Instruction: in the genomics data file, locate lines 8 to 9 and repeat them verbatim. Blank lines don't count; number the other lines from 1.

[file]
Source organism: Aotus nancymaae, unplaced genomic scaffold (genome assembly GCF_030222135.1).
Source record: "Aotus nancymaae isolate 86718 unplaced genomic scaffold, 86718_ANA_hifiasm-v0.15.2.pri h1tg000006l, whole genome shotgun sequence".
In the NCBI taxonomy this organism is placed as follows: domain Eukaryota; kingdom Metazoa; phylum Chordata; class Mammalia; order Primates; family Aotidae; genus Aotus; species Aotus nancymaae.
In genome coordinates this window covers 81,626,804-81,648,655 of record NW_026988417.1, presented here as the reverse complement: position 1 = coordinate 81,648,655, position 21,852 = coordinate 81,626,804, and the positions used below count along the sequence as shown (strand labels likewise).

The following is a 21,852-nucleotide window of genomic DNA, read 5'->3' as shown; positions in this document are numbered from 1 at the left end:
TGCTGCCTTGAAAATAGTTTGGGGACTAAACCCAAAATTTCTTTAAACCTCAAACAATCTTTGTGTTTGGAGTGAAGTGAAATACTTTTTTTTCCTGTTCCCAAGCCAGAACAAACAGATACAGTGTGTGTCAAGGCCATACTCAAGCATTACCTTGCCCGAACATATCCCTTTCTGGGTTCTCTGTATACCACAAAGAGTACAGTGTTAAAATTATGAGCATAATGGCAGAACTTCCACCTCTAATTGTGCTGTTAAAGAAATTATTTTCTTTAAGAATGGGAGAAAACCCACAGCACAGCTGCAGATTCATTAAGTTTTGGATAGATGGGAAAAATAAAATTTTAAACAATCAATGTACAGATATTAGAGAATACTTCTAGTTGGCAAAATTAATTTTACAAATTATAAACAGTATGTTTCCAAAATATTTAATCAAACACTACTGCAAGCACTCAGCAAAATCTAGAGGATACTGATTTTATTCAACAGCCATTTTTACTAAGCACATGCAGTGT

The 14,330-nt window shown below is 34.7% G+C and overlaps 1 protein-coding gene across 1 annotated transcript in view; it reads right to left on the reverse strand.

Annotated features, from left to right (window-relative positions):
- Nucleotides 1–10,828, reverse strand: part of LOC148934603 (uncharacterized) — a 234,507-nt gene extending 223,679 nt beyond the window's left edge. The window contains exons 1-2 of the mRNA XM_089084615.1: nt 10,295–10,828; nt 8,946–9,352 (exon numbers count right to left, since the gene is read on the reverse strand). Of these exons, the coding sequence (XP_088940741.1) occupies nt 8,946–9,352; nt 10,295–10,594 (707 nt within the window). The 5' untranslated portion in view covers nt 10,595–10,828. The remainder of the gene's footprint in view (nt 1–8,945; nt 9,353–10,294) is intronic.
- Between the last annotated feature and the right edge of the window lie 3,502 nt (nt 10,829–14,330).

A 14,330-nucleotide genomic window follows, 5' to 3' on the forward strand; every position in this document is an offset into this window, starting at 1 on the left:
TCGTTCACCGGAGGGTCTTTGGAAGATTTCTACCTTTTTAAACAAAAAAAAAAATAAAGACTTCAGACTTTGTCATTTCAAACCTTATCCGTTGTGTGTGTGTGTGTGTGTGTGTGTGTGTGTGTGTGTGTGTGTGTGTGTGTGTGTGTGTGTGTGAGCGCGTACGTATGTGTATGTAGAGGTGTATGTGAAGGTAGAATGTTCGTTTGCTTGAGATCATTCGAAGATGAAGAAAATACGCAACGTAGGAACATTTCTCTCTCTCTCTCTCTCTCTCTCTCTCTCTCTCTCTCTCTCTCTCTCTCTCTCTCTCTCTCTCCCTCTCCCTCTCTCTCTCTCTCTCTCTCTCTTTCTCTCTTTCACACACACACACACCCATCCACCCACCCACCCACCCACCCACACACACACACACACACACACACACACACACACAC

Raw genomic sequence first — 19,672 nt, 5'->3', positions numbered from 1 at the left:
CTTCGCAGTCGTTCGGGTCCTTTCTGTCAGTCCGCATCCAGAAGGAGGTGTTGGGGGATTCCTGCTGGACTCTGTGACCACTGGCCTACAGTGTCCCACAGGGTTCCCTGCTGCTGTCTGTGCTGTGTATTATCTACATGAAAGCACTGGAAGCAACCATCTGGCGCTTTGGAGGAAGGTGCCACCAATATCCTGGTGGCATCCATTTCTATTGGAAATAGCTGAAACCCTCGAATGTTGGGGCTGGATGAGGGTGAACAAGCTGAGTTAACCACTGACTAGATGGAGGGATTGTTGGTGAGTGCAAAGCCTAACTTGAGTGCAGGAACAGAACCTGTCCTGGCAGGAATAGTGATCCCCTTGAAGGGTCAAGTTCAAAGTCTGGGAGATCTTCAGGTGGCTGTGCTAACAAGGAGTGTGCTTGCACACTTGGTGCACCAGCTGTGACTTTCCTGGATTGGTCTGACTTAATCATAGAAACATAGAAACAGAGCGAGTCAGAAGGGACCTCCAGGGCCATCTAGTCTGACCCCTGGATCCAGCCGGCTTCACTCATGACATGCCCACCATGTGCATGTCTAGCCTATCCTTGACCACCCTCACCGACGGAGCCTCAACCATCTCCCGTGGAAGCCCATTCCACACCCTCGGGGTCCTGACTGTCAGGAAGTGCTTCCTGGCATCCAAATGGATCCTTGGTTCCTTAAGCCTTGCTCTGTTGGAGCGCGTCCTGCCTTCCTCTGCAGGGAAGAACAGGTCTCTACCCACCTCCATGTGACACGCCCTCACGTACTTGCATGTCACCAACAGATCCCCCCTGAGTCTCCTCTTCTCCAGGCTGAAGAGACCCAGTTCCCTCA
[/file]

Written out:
Annotated features, from left to right (window-relative positions):
- Nucleotides 1–10,828, reverse strand: part of LOC148934603 (uncharacterized) — a 234,507-nt gene extending 223,679 nt beyond the window's left edge. The window contains exons 1-2 of the mRNA XM_089084615.1: nt 10,295–10,828; nt 8,946–9,352 (exon numbers count right to left, since the gene is read on the reverse strand). Of these exons, the coding sequence (XP_088940741.1) occupies nt 8,946–9,352; nt 10,295–10,594 (707 nt within the window). The 5' untranslated portion in view covers nt 10,595–10,828. The remainder of the gene's footprint in view (nt 1–8,945; nt 9,353–10,294) is intronic.